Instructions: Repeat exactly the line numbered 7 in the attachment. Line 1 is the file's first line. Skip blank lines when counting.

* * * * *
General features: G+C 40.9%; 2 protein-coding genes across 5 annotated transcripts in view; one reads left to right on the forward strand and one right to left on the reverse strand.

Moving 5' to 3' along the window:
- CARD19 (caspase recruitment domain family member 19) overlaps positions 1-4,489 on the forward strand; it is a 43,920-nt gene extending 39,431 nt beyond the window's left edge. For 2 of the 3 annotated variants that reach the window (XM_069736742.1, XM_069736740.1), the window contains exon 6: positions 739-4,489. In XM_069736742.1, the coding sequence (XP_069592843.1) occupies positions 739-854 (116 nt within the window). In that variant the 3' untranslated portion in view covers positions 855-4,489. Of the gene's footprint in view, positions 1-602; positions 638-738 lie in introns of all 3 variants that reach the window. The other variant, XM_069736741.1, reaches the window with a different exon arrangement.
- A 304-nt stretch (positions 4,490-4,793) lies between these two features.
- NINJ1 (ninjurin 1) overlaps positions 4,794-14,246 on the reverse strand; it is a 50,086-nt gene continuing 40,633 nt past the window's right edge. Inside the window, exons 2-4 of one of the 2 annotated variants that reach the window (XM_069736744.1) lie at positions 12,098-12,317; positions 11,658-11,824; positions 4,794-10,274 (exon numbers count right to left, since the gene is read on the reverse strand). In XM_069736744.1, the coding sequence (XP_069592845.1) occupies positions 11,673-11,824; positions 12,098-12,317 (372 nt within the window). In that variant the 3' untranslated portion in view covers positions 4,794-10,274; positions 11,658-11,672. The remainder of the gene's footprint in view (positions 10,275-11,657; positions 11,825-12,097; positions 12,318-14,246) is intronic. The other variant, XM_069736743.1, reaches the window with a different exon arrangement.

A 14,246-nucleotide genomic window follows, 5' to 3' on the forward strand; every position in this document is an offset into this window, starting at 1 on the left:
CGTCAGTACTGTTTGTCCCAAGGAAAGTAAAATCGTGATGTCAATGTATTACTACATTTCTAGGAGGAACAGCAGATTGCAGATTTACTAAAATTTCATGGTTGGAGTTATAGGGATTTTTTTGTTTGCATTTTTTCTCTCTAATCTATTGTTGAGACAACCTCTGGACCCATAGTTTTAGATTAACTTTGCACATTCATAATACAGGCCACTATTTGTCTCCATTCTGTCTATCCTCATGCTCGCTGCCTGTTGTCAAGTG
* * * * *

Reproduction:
CGTCAGTACTGTTTGTCCCAAGGAAAGTAAAATCGTGATGTCAATGTATTACTACATTTCTAGGAGGAACAGCAGATTGCAGATTTACTAAAATTTCATGGTTGGAGTTATAGGGATTTTTTTGTTTGCATTTTTTCTCTCTAATCTATTGTTGAGACAACCTCTGGACCCATAGTTTTAGATTAACTTTGCACATTCATAATACAGGCCACTATTTGTCTCCATTCTGTCTATCCTCATGCTCGCTGCCTGTTGTCAAGTG